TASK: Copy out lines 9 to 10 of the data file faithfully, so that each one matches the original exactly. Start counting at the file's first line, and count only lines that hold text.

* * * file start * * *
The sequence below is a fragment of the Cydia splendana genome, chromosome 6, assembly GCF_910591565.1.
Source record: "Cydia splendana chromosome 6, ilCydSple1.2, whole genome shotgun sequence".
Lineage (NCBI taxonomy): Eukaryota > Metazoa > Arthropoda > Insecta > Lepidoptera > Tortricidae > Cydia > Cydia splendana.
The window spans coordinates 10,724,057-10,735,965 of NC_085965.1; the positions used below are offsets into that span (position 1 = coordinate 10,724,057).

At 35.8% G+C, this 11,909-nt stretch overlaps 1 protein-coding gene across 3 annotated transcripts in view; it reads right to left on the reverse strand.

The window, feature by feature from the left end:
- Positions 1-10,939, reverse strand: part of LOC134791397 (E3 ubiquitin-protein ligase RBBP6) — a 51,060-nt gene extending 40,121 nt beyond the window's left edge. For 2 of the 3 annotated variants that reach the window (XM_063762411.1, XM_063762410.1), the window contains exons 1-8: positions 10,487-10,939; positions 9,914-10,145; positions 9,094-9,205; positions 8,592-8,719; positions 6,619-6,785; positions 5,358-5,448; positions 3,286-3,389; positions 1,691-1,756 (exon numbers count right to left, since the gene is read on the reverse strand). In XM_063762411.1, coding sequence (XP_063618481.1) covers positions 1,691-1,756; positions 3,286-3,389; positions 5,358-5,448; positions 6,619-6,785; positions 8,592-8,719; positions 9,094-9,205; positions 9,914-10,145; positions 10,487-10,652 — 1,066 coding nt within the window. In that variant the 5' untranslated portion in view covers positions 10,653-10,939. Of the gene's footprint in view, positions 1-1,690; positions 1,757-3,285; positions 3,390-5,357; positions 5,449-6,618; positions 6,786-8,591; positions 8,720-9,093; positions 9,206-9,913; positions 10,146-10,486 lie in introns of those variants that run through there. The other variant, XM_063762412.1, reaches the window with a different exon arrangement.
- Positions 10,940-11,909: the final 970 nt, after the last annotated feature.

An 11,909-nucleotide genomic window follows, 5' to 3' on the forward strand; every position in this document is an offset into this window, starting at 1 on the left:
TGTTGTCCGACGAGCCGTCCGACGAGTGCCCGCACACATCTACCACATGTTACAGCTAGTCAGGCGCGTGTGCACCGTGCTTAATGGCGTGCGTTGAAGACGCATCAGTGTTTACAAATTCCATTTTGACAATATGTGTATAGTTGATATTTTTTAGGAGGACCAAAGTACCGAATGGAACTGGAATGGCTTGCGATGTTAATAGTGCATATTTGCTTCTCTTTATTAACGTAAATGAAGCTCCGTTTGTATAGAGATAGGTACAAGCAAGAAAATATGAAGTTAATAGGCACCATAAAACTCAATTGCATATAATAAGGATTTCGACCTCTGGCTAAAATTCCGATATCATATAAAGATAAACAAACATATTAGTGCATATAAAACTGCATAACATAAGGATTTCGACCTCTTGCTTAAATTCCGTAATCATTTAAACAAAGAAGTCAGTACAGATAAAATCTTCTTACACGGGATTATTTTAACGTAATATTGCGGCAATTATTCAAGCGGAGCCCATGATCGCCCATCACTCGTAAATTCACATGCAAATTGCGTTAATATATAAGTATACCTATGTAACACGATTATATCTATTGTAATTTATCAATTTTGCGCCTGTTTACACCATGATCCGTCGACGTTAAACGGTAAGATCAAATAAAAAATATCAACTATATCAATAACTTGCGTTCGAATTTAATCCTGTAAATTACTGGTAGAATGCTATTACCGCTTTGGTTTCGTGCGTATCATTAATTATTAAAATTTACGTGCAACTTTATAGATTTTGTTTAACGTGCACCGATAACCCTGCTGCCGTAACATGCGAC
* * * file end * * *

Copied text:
An 11,909-nucleotide genomic window follows, 5' to 3' on the forward strand; every position in this document is an offset into this window, starting at 1 on the left:
TGTTGTCCGACGAGCCGTCCGACGAGTGCCCGCACACATCTACCACATGTTACAGCTAGTCAGGCGCGTGTGCACCGTGCTTAATGGCGTGCGTTGAAGACGCATCAGTGTTTACAAATTCCATTTTGACAATATGTGTATAGTTGATATTTTTTAGGAGGACCAAAGTACCGAATGGAACTGGAATGGCTTGCGATGTTAATAGTGCATATTTGCTTCTCTTTATTAACGTAAATGAAGCTCCGTTTGTATAGAGATAGGTACAAGCAAGAAAATATGAAGTTAATAGGCACCATAAAACTCAATTGCATATAATAAGGATTTCGACCTCTGGCTAAAATTCCGATATCATATAAAGATAAACAAACATATTAGTGCATATAAAACTGCATAACATAAGGATTTCGACCTCTTGCTTAAATTCCGTAATCATTTAAACAAAGAAGTCAGTACAGATAAAATCTTCTTACACGGGATTATTTTAACGTAATATTGCGGCAATTATTCAAGCGGAGCCCATGATCGCCCATCACTCGTAAATTCACATGCAAATTGCGTTAATATATAAGTATACCTATGTAACACGATTATATCTATTGTAATTTATCAATTTTGCGCCTGTTTACACCATGATCCGTCGACGTTAAACGGTAAGATCAAATAAAAAATATCAACTATATCAATAACTTGCGTTCGAATTTAATCCTGTAAATTACTGGTAGAATGCTATTACCGCTTTGGTTTCGTGCGTATCATTAATTATTAAAATTTACGTGCAACTTTATAGATTTTGTTTAACGTGCACCGATAACCCTGCTGCCGTAACATGCGAC